The Back in the Day Bakery Cookbook is packed with over 100 recipes for everything from the bakery’s legendary Old Fashioned Cupcakes to S’more Pie, Rustic Cheddar Pecan Rounds and, one of my favorites, Nanna Pudding. To say that these are Southern comfort foods is an understatement; every single recipe has so much soul and history that they’re as close to a hug from your family as you can get. Whenever I eat something from Back in the Day, I feel like I’m sitting in my grandmother’s kitchen and someone is taking care of me. And that’s just what Cheryl and Griff do — every day they treat their customers to delicious made-from-scratch treats that have been passed down through generations of family bakers who cooked with love. Even the queen of Savannah, Paula Deen, took notice. She wrote a glowing and heartfelt introduction for this cookbook, and if my love-fest for Cheryl and Griff doesn’t convince you, hers will. This is quite simply a cookbook everyone should own. So please, check out The Back in the Day Bakery Cookbook online right here and here. Pick up a copy and then pick up another copy for someone else in your life. This really is the sort of cooking that needs to be passed on and shared with people you love. A huge thank you to Cheryl and Griff for being such generous and kind friends to all of us here at D*S. We wish them every single ounce of success in the world. They deserve all of that and then some. xoxo, grace
Living in Italy, I feel quite deprived of world cuisine and therefore have noticed that my collection of books dedicated to helping me satisfy those cravings has grown. Joel’s recipe for porcini tapioca cakes also happened to remind me of “world cuisine” coming all the way from Australia. So I thought I’d do a round up of a few ‘well-rounded’ cookbooks that offer a wide range of cuisine type, just in case you get bored easily. If you’re looking for more mushroom recipes, try A Cook’s Book of Mushrooms by Jack Czarnecki (Artisan). If, instead of mushrooms, you want to try out an easy chutney recipe, see the end of this post! Have you got a favorite cookbook with a wide variety of cuisines under one binding?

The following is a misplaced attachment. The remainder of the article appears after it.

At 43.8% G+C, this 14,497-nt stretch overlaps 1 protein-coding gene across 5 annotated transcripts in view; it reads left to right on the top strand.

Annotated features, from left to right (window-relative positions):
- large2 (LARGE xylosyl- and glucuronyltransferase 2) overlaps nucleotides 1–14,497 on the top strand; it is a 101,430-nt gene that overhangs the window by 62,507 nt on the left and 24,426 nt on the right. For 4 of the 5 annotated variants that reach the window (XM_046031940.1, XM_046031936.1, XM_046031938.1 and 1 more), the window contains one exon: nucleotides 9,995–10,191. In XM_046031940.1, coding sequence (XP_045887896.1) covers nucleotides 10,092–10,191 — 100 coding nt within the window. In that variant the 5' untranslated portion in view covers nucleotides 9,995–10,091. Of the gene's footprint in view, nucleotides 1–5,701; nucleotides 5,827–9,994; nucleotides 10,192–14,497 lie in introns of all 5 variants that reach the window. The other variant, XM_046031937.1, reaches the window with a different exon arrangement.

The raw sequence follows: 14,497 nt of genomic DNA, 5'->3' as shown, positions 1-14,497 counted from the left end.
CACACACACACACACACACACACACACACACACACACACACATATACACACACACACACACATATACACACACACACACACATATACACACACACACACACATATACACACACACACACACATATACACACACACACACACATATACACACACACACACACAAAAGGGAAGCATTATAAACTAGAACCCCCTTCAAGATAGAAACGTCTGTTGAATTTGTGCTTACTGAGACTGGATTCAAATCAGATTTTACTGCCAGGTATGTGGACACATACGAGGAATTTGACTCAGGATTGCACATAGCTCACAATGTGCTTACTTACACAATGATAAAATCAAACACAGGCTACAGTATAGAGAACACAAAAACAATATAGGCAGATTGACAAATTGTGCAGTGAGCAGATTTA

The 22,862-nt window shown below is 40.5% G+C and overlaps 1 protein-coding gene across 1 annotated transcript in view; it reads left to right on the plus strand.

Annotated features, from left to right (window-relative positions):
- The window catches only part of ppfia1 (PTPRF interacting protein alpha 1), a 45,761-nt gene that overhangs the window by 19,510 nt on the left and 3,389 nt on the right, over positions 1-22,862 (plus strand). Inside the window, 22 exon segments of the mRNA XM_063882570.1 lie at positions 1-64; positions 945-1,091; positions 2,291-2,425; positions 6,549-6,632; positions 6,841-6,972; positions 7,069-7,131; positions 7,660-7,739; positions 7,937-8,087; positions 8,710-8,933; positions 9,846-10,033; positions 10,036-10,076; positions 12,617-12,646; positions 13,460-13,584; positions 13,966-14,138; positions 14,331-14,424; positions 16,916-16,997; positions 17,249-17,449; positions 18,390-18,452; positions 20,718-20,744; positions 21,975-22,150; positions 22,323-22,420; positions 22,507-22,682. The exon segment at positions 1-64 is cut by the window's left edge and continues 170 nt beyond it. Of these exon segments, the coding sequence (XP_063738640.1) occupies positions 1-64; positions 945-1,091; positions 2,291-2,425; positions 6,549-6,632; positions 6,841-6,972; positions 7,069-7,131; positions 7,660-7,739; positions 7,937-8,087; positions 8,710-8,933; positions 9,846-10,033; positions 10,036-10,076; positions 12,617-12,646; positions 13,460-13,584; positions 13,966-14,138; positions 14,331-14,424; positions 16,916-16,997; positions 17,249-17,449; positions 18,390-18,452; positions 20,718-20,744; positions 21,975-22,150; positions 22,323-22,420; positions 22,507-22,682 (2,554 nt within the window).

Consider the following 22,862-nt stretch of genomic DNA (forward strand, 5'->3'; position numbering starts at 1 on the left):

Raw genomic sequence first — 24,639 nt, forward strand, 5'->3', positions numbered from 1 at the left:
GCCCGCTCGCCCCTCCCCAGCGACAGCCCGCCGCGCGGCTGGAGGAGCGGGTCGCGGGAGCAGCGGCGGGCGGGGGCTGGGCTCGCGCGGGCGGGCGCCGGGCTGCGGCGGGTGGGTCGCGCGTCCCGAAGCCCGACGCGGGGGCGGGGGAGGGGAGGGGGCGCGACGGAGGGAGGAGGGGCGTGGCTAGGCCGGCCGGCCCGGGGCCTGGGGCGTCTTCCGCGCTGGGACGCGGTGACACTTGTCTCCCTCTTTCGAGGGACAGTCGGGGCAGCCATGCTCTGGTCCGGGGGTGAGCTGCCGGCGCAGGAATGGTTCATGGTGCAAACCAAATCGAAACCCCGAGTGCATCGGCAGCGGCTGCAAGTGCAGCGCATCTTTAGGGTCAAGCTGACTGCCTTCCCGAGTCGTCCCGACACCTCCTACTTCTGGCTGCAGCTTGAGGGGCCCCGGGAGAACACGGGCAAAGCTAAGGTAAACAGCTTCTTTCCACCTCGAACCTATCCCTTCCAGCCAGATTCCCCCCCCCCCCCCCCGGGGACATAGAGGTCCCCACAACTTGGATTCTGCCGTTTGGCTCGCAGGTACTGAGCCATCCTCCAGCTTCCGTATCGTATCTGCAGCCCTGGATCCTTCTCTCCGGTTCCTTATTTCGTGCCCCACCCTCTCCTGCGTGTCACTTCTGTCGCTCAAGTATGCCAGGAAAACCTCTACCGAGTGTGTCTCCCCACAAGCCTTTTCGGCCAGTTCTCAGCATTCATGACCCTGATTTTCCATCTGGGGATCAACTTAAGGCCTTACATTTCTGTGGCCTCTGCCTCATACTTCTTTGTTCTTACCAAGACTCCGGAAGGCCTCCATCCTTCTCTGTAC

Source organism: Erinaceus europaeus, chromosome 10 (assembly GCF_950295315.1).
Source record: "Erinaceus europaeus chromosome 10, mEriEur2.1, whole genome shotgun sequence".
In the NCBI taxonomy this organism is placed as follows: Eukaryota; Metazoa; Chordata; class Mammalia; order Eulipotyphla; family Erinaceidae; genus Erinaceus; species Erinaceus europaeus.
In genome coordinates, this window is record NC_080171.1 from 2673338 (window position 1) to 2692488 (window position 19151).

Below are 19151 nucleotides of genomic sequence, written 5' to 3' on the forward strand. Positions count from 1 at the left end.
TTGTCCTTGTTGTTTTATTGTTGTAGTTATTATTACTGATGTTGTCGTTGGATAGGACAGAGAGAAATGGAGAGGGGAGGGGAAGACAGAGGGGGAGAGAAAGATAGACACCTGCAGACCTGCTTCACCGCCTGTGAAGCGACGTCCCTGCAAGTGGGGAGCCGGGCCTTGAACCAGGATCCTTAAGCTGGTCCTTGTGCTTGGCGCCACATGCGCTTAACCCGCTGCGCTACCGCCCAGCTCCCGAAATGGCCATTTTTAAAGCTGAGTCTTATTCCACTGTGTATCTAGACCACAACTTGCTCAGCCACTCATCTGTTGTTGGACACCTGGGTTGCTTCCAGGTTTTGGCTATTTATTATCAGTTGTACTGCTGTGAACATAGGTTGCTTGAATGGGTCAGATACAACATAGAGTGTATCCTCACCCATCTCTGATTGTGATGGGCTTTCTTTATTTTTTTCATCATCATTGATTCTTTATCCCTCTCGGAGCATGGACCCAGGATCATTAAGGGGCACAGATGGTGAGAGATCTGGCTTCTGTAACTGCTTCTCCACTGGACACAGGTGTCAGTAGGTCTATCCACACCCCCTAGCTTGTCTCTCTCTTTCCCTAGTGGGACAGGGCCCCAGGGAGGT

“The idea for the magazine Kinfolk,” Nathan Williams writes in his introduction to The Kinfolk Table, “was born in the course of trying to describe those evenings spent with friends when the hours pass effortlessly, conversation flows naturally, cooking is participatory, and the evening ends with a satisfying sense of accomplishment.” We’ve been huge fans of Kinfolk ever since its inception—not just because of its stunning imagery and down-to-earth writing, but because of this laid back, communal philosophy towards entertaining. Throughout the pages of Kinfolk magazine, it is apparent that the lifestyle being espoused is not one of lofty, exclusive soirees, but of calm, familial gatherings, one where easiness and enjoyment are key. The Kinfolk Table, the cookbook that accompanies Williams’ quarterly lifestyle journal, seems the natural extension of this entertaining philosophy. Within its pages, numerous cooks, artisans, and craftspeople share their own recipes for delicious food and beautifully simple gatherings—a warm antidote to overly-fussy and antiquated ideas of entertaining.